Beth breaks down barriers for women in sport

IT is fitting that Beth Whaanga developed her love for the game growing up in and around the Wollongbar-Alstonville Pioneers rugby union club.

Beth has gone on to become a pioneer in her own right, leading the way for women to tackle administration and coaching roles in a male dominated sporting industry.

Her dedication and professionalism has seen her work with two Super Rugby franchises while coaching junior boys and men over the last decade.

It all started at the Wollongbar rugby club when her father Jim Fuggle took on multiple roles as a coach, club president and referee for many years.

"I was probably the only girl playing at the time and dad had me marking the fields with him and working the barbecue, whatever I could do basically," Beth said.

"I ended up coming back a few years ago to present the women's team with their jerseys before they played in the first female grand final, so that's how far it's come."

Beth is one of seven kids in her family and has gone on to have four children of her own.

She started making a name for herself in rugby about a decade ago when she was a skills coach in Queensland.

Beth broke down barriers for women by coaching junior schoolboy teams in Queensland.

Beth broke down barriers for women by coaching junior schoolboy teams in Queensland.

"I was the first woman in 30 years to coach GPS (male private schoolboy) rugby and that was a massive thing," Beth said.

"Everyone said they were never going to let me do it, but I did it anyway and they kept me around because we got the results.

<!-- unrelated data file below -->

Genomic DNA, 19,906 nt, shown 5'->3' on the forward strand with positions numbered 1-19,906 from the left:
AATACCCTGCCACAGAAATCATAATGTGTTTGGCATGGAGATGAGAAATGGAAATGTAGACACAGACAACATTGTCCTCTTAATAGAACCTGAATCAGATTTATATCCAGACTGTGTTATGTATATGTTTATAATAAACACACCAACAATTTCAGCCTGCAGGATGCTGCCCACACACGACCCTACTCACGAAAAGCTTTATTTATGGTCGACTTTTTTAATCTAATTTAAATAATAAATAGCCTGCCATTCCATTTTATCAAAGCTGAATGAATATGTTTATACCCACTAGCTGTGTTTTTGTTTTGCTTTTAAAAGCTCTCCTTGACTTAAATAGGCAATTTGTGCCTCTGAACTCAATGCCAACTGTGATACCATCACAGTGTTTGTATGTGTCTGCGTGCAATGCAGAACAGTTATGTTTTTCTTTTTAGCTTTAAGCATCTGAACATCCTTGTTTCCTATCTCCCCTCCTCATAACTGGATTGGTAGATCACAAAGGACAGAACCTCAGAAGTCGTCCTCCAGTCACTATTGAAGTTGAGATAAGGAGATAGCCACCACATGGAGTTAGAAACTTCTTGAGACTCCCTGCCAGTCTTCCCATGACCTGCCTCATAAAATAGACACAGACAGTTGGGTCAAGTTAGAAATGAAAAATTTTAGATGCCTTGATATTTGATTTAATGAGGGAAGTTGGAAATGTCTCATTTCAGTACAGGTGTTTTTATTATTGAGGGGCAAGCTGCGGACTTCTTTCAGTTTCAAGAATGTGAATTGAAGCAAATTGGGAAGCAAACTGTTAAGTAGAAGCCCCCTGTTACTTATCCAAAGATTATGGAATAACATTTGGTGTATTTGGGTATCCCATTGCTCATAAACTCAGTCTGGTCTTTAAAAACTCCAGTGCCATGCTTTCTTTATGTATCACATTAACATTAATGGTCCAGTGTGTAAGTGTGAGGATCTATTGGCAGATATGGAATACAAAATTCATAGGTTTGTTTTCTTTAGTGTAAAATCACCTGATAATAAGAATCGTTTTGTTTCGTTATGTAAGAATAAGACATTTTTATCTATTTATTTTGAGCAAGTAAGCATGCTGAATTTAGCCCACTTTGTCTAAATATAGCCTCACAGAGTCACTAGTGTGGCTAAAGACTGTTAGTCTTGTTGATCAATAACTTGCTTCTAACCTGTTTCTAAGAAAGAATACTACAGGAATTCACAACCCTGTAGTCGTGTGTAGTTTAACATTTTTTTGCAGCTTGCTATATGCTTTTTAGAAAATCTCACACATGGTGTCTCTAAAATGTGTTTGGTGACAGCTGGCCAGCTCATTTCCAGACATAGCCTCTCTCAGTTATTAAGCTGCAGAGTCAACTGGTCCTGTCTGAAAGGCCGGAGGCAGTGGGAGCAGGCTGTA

"I knew I could do it, I just needed to be given an opportunity.

"I didn't see another female coach until I was 35, there is a lot of gender bias when people see women on the sideline.

"I've been told to go back to coaching girls and you had people that didn't want me coaching their son.

"That has stung at times but I've never short changed myself, you'll never reach your goal if you give up that easily."

"I work with some pretty vulnerable people in mental health and rugby has always been a release."

Beth is now 40 and has overcome plenty of obstacles along the way, including her battle with breast cancer eight years ago.

She has a double Master's Degree in criminology and criminal justice along with Forensic Mental Health which she has spent most of her time in.

For Beth its all about supporting players on and off the rugby field.

For Beth its all about supporting players on and off the rugby field.

Currently she is one of only five females to be accredited at a Level 3 standard for coaching rugby.

"Nothing is going to happen unless you work for it and I never expected to be given anything," Beth said.

"I want my daughter to be able to say 'my mum did that' and I want women transitioning out of the game to know there are options there for them.

"I'm happy to go through some of the stuff I've gone through if it makes it easier for other women.

"Even when I had cancer I was still working with rugby clubs.

"The club I was at during the time supported me and helped get my kids to and from training and all that sort of stuff, that's one of the great things with rugby, it's like a big family."

Family commitments and being away from her kids during the Covid-19 pandemic saw her move back from Western Australia after taking on a female path and development officer at the Force.

She looks forward to returning to coaching next season after taking on the role as women's premier coach at the Western Sydney Two Blues at Parramatta.

"I'm really excited about this one, I've spent time with the SuperW and Wallaroos girls recently," she said.

"I'll still be doing some skills stuff when the men which is great.

"The people out there in Western Sydney are amazing and I was looking for a club that reminded me of what I had at Wollongbar.

"Joining the Two Blues is a great fit for me and I love the community feel of the place.

"Rugby has a place for everyone no matter who you are and that's why it's so special."